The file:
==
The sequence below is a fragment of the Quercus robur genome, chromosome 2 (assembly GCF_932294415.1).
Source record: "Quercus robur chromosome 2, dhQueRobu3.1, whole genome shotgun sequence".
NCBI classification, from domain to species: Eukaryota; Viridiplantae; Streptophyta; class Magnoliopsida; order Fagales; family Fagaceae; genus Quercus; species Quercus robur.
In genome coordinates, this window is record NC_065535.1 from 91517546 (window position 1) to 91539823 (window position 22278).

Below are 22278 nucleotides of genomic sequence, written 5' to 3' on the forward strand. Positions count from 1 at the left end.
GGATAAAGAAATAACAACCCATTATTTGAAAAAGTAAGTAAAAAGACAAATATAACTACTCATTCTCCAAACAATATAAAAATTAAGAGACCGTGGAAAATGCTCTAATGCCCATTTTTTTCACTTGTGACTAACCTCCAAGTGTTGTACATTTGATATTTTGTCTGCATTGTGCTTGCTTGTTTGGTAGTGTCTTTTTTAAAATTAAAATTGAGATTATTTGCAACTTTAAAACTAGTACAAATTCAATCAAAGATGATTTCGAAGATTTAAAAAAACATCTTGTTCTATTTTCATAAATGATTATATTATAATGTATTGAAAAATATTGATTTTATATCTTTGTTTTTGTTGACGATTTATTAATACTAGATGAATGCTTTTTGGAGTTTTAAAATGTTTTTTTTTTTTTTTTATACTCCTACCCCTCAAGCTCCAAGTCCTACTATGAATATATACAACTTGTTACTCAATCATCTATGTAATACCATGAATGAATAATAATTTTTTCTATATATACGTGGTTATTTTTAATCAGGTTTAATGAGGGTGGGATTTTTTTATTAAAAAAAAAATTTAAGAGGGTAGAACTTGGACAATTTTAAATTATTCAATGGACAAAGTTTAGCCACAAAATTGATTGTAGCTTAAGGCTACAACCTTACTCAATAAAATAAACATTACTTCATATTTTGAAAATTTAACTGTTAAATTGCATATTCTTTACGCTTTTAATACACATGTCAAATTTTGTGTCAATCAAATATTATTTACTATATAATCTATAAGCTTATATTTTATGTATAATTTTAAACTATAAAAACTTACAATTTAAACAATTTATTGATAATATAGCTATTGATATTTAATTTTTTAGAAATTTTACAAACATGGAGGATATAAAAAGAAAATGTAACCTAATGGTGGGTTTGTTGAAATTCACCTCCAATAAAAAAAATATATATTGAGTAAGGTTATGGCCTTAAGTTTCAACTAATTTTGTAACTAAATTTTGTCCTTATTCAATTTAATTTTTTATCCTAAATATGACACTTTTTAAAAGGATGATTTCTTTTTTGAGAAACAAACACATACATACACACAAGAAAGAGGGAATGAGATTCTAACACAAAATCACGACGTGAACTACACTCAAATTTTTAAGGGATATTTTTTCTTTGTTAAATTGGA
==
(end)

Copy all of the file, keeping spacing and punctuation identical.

The sequence below is a fragment of the Quercus robur genome, chromosome 2 (assembly GCF_932294415.1).
Source record: "Quercus robur chromosome 2, dhQueRobu3.1, whole genome shotgun sequence".
NCBI classification, from domain to species: Eukaryota; Viridiplantae; Streptophyta; class Magnoliopsida; order Fagales; family Fagaceae; genus Quercus; species Quercus robur.
In genome coordinates, this window is record NC_065535.1 from 91517546 (window position 1) to 91539823 (window position 22278).

Below are 22278 nucleotides of genomic sequence, written 5' to 3' on the forward strand. Positions count from 1 at the left end.
GGATAAAGAAATAACAACCCATTATTTGAAAAAGTAAGTAAAAAGACAAATATAACTACTCATTCTCCAAACAATATAAAAATTAAGAGACCGTGGAAAATGCTCTAATGCCCATTTTTTTCACTTGTGACTAACCTCCAAGTGTTGTACATTTGATATTTTGTCTGCATTGTGCTTGCTTGTTTGGTAGTGTCTTTTTTAAAATTAAAATTGAGATTATTTGCAACTTTAAAACTAGTACAAATTCAATCAAAGATGATTTCGAAGATTTAAAAAAACATCTTGTTCTATTTTCATAAATGATTATATTATAATGTATTGAAAAATATTGATTTTATATCTTTGTTTTTGTTGACGATTTATTAATACTAGATGAATGCTTTTTGGAGTTTTAAAATGTTTTTTTTTTTTTTTTATACTCCTACCCCTCAAGCTCCAAGTCCTACTATGAATATATACAACTTGTTACTCAATCATCTATGTAATACCATGAATGAATAATAATTTTTTCTATATATACGTGGTTATTTTTAATCAGGTTTAATGAGGGTGGGATTTTTTTATTAAAAAAAAAATTTAAGAGGGTAGAACTTGGACAATTTTAAATTATTCAATGGACAAAGTTTAGCCACAAAATTGATTGTAGCTTAAGGCTACAACCTTACTCAATAAAATAAACATTACTTCATATTTTGAAAATTTAACTGTTAAATTGCATATTCTTTACGCTTTTAATACACATGTCAAATTTTGTGTCAATCAAATATTATTTACTATATAATCTATAAGCTTATATTTTATGTATAATTTTAAACTATAAAAACTTACAATTTAAACAATTTATTGATAATATAGCTATTGATATTTAATTTTTTAGAAATTTTACAAACATGGAGGATATAAAAAGAAAATGTAACCTAATGGTGGGTTTGTTGAAATTCACCTCCAATAAAAAAAATATATATTGAGTAAGGTTATGGCCTTAAGTTTCAACTAATTTTGTAACTAAATTTTGTCCTTATTCAATTTAATTTTTTATCCTAAATATGACACTTTTTAAAAGGATGATTTCTTTTTTGAGAAACAAACACATACATACACACAAGAAAGAGGGAATGAGATTCTAACACAAAATCACGACGTGAACTACACTCAAATTTTTAAGGGATATTTTTTCTTTGTTAAATTGGA